Labour MP David Lammy fined £5,000 for making nuisance calls
Political groups have been warned to stay within the law after Labour MP David Lammy was fined £5,000 for making nuisance calls.
The Information Commissioner’s Office (ICO) took action against Mr Lammy after he instigated 35,629 calls over two days.
The calls played a recorded message urging people to back the Tottenham MP’s campaign to become the Labour candidate for the London mayoral election.
But calls that play a recorded message should only be made to people who have already given their permission to receive them – permission Mr Lammy didn’t have.
Following an investigation, the ICO said Mr Lammy had broken rules set out in the Privacy and Electronic Communication Regulations.
It said the calls, which were made in August 2015, were made using contact details of party members supplied by the Labour Party.
But crucially, said the ICO, Mr Lammy did not make additional checks to ensure he was able to contact people with recorded messages.
Information Commissioner Christopher Graham said the same rules apply to political groups canvassing for votes as to “salespeople offering a discount on double glazing”.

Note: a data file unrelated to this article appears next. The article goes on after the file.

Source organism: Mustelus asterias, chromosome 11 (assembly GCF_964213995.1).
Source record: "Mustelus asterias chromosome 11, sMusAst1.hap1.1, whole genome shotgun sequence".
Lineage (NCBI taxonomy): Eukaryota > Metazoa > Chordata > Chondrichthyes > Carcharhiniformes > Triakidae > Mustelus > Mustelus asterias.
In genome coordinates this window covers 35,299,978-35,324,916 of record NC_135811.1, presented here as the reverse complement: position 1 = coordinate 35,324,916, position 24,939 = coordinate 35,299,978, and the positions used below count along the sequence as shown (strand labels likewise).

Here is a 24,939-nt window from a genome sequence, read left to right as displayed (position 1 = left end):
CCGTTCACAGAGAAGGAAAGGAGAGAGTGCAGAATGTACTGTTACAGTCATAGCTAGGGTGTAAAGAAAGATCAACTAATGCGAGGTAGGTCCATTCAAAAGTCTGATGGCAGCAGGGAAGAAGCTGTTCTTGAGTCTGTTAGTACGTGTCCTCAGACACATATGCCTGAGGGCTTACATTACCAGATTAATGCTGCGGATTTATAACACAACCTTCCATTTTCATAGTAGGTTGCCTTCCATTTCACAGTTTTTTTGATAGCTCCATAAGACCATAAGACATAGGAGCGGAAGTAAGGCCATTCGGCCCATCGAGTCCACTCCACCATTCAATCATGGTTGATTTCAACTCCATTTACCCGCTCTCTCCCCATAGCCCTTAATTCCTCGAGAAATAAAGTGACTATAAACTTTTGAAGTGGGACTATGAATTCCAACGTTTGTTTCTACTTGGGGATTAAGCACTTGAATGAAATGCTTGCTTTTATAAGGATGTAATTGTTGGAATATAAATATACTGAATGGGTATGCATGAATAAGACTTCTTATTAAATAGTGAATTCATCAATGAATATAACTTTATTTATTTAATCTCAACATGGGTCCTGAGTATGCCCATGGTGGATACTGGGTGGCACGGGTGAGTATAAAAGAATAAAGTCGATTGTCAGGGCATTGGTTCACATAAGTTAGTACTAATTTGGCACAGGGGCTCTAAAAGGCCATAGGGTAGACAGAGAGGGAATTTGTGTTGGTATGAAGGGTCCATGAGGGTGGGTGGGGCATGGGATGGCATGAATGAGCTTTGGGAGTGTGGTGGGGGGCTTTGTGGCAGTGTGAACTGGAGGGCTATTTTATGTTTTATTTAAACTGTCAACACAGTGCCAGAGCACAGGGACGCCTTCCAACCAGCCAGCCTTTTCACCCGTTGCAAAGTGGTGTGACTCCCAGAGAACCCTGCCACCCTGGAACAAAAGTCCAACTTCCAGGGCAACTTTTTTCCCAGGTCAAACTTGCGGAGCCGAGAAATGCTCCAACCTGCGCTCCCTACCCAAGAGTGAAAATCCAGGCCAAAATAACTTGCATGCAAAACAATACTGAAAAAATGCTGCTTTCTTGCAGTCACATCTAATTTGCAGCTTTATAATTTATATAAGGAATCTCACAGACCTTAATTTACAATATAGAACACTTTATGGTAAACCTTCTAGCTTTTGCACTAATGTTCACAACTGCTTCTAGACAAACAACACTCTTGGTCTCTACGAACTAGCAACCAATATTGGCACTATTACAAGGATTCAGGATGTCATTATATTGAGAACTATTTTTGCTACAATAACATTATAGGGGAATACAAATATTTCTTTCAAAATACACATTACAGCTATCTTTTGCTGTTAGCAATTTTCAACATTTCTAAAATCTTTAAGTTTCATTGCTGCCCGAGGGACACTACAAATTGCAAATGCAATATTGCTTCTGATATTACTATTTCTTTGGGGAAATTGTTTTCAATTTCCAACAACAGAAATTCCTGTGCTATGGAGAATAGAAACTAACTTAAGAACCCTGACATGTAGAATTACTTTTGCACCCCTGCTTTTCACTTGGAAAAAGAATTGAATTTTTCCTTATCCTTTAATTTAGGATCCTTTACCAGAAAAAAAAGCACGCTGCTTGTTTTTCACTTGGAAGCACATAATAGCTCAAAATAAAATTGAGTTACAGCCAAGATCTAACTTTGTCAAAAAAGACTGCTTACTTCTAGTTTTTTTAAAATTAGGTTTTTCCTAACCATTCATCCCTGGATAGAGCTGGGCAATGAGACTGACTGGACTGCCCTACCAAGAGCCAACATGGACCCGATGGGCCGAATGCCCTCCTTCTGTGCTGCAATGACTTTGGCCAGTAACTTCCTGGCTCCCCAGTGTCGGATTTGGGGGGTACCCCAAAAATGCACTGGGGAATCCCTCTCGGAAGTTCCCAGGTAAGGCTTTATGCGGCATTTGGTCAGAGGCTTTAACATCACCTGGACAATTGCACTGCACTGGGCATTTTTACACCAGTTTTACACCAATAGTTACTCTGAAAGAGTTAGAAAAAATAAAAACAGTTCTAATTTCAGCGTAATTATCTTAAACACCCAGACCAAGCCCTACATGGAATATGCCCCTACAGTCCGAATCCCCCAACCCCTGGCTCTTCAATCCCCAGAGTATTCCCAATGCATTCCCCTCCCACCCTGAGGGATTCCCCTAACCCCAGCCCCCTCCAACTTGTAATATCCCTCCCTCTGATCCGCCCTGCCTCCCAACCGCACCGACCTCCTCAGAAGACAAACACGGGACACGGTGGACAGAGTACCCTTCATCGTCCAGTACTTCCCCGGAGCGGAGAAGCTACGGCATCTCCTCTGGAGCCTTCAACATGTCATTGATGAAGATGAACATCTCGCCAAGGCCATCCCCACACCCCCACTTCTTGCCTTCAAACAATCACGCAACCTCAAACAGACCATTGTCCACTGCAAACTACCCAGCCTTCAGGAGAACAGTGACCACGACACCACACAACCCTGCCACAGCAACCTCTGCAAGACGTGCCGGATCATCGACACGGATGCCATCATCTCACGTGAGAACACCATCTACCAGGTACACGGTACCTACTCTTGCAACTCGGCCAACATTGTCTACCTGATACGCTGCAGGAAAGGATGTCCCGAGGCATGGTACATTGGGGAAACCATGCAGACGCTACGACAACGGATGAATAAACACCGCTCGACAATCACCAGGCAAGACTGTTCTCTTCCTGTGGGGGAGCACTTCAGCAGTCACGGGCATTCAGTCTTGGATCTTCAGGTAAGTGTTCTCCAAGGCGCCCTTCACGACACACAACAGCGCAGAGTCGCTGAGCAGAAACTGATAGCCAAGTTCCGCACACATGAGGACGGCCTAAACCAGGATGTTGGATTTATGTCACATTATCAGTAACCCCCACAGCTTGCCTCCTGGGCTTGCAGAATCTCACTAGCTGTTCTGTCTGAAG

“If you want to call someone in this way, you must follow these rules. Mr Lammy did not, and that is why he has been fined.”
Mr Lammy said he fully accepted the ICO’s decision and apologised “unreservedly” to any Labour Party member or supporter who had felt upset at receiving an automated call from his campaign.
“If I had known that additional permission was required to make automated calls then I would have sought it before any calls were made.”
Not good enough
Mr Graham said it is not good enough to assume the people you are contacting probably won’t mind.
“The law requires you to have permission before making calls with recorded messages. And if the law isn’t followed, the regulator will act.
“Mr Lammy’s team should have known there were special controls in place around calls with recorded messages.
“Not only have we published detailed guidance on political campaigning on our website, but we have contacted political parties directly to remind them of the rules.”
News of Mr Lammy’s fine comes just weeks after Baroness Neville-Rolfe, the minister for data protection and nuisance calls, described nuisance calls as a form of harassment.
She said the government is exploring options for further regulation to help fight the “scourge” of unwanted marketing calls.
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